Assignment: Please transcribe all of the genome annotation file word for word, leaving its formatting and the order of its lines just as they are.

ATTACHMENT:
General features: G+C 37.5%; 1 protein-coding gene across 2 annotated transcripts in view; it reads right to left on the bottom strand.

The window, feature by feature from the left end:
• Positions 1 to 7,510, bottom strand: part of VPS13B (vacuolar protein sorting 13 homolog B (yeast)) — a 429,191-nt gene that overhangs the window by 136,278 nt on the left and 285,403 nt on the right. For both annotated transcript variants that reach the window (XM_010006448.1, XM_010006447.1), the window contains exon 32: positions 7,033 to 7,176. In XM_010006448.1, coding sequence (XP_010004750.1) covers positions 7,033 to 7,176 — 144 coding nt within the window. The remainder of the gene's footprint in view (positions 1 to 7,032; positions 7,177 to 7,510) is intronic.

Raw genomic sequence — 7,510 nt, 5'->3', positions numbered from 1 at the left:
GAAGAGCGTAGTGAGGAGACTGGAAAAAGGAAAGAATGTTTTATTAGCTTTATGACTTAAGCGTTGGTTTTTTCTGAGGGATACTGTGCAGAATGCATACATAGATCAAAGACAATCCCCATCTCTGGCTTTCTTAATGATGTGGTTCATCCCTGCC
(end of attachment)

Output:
General features: G+C 37.5%; 1 protein-coding gene across 2 annotated transcripts in view; it reads right to left on the bottom strand.

The window, feature by feature from the left end:
• Positions 1 to 7,510, bottom strand: part of VPS13B (vacuolar protein sorting 13 homolog B (yeast)) — a 429,191-nt gene that overhangs the window by 136,278 nt on the left and 285,403 nt on the right. For both annotated transcript variants that reach the window (XM_010006448.1, XM_010006447.1), the window contains exon 32: positions 7,033 to 7,176. In XM_010006448.1, coding sequence (XP_010004750.1) covers positions 7,033 to 7,176 — 144 coding nt within the window. The remainder of the gene's footprint in view (positions 1 to 7,032; positions 7,177 to 7,510) is intronic.

Raw genomic sequence — 7,510 nt, 5'->3', positions numbered from 1 at the left:
GAAGAGCGTAGTGAGGAGACTGGAAAAAGGAAAGAATGTTTTATTAGCTTTATGACTTAAGCGTTGGTTTTTTCTGAGGGATACTGTGCAGAATGCATACATAGATCAAAGACAATCCCCATCTCTGGCTTTCTTAATGATGTGGTTCATCCCTGCC